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Published on September 28th, 2015 | by Nancy F. Clark

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Who’s Afraid Of Digital Networking? Women?

By Vanessa DiMauro—

Why do you go to networking events?  Have lunch with colleagues?  Seek out advice from experts—and your peers? The answers to these questions are self-evident, and chances are as I asked them, you mentally replied with a quick and logical response.  Face-to-face relationship building is a natural part of our work and lives—collaborating with others is what kindles our human fire.

But when it comes to using social media to build business relationships, many women come up short. They question what digital networking tools can do for them and often misunderstand the ways that these tools can serve as an extension of our in-person professional networks.

This is a huge missed opportunity. But perhaps women are shying away from these platforms because they don’t know how to use social networking tools strategically.   And maybe, although they can work a room with the best of them, they find the digital networking process daunting and mysterious. Relax. Successful networking has always been about connecting—people to people, and people to data. Now it’s being done through technical means.

Repeat after me,  “What works in-person also works online.”  So when you approach the social world, put aside your fears and misconceptions and remember that there’s a person behind every worthwhile social media account.

With that in mind, let’s discuss four key questions that can help women take advantage of digital networking opportunities.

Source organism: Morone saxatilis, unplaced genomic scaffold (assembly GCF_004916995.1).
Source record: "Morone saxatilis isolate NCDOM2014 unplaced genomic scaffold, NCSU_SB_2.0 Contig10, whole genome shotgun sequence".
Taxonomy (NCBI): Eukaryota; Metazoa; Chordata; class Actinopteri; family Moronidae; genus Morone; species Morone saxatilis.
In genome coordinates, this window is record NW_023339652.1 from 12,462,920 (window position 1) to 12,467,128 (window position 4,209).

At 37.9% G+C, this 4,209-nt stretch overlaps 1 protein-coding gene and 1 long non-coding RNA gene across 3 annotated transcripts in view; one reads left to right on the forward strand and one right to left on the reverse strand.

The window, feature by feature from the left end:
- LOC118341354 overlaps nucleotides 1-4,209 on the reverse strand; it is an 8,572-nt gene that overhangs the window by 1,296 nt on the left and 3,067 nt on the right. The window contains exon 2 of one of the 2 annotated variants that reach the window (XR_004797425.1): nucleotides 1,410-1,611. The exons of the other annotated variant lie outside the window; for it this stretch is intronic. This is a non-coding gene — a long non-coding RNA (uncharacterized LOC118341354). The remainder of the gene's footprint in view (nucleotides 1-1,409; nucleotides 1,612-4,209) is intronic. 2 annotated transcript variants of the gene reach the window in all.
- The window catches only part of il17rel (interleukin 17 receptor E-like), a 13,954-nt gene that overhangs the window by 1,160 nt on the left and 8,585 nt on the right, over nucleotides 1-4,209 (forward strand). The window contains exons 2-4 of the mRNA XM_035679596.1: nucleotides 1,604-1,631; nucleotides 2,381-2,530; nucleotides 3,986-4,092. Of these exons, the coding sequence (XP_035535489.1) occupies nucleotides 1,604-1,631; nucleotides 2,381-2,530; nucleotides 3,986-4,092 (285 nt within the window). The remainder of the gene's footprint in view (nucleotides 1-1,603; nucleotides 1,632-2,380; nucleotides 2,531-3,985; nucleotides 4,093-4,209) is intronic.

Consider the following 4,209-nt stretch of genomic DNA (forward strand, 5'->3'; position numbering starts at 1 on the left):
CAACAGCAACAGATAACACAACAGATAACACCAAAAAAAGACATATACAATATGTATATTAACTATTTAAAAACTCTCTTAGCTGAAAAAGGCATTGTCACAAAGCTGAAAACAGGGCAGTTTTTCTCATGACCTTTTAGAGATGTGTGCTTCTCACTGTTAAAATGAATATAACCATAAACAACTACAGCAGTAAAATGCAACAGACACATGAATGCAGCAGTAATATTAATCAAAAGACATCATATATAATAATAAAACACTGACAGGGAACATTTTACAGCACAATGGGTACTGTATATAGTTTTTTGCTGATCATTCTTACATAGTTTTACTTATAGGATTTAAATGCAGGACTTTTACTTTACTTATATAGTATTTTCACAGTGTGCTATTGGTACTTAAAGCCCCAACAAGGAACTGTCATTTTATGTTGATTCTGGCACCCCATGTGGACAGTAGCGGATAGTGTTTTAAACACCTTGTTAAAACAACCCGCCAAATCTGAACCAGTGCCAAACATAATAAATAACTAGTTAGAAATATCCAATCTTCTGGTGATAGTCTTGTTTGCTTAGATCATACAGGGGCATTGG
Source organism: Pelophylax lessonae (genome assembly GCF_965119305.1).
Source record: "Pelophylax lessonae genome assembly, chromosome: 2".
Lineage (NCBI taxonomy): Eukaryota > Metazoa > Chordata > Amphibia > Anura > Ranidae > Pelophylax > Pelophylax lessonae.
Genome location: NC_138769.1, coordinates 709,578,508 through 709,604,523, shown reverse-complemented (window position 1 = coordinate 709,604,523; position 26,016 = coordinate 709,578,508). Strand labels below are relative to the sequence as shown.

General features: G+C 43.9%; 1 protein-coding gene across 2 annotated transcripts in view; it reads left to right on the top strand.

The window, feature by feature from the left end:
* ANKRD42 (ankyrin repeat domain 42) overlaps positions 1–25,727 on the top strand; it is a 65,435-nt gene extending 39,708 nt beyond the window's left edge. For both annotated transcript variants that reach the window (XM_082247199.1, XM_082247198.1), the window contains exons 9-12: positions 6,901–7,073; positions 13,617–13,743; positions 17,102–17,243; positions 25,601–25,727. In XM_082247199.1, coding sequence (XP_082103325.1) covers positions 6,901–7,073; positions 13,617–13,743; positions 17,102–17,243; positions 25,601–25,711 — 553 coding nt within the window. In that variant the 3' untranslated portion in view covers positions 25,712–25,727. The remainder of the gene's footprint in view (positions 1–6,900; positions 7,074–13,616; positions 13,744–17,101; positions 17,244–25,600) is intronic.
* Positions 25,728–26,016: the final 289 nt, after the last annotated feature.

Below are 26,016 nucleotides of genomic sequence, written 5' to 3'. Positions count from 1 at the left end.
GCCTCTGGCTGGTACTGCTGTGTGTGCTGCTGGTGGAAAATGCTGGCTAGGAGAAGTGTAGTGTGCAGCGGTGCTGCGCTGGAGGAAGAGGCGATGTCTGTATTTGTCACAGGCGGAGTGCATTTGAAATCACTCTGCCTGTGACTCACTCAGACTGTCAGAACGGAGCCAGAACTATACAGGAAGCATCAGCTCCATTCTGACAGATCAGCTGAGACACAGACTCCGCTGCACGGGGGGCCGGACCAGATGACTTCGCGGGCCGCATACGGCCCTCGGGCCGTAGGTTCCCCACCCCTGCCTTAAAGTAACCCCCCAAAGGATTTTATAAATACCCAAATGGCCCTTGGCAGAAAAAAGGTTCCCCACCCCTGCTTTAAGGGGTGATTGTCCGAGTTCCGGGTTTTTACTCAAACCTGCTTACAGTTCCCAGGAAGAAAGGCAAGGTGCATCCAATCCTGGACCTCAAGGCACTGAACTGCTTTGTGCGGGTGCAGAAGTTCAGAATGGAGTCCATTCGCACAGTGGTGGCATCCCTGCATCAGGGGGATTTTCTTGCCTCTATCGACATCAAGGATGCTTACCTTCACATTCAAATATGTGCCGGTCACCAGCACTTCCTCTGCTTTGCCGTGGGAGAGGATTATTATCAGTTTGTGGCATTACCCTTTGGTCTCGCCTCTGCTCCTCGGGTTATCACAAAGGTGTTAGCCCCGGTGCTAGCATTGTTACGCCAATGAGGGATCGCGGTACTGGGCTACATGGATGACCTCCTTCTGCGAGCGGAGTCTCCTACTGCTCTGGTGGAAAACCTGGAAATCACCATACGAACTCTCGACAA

1.  What do you want to accomplish?

Are you seeking to build your credibility?  Attract new customers to your business?  Or build a network of likeminded professionals?  The answer to these strategic questions should guide how you approach digital networking.

Let’s say you want to attract new customers.  In the real world, you would create a target account list.  In the digital world, you can use the search function on LinkedIn and Twitter to do the same.  Start with a list of firms and then drill down into the role you target.  Narrow further by identifying individuals in that role who are active in social media.

Looking to bolster your credibility?  Figure out who the influencers are in your market—the same people you would try to sit with or say hello to at a conference.

Once you have identified these folks, act as you would in the real world: follow them, join their conversations, engage with them, share their stuff, and acknowledge their accomplishments.

Just like in high school, you want to be affiliated with the cool kids although you actually hang out with the geeks.  Having some of both in your digital network ensures that you’ll be exposed to new opportunities as well as leading-edge thinking.

2.  Who are you?

When you look at your profile on LinkedIn, do you see a living, breathing person—or a resume? Chances are you built your LinkedIn profile to show the world your credentials and perhaps to ensure job stability through the dark days of the recession.

But times have changed, and LinkedIn is no longer an online resume database:  it’s a lively forum of thinkers, collaborators, buyers, clients, and networkers. And Twitter is not just for teens. It is an engaging milieu of senior leaders, press and analysts, and interesting people.

So go ahead and revamp your LinkedIn profile to let your personality and passions shine through.  Give Twitter a second look.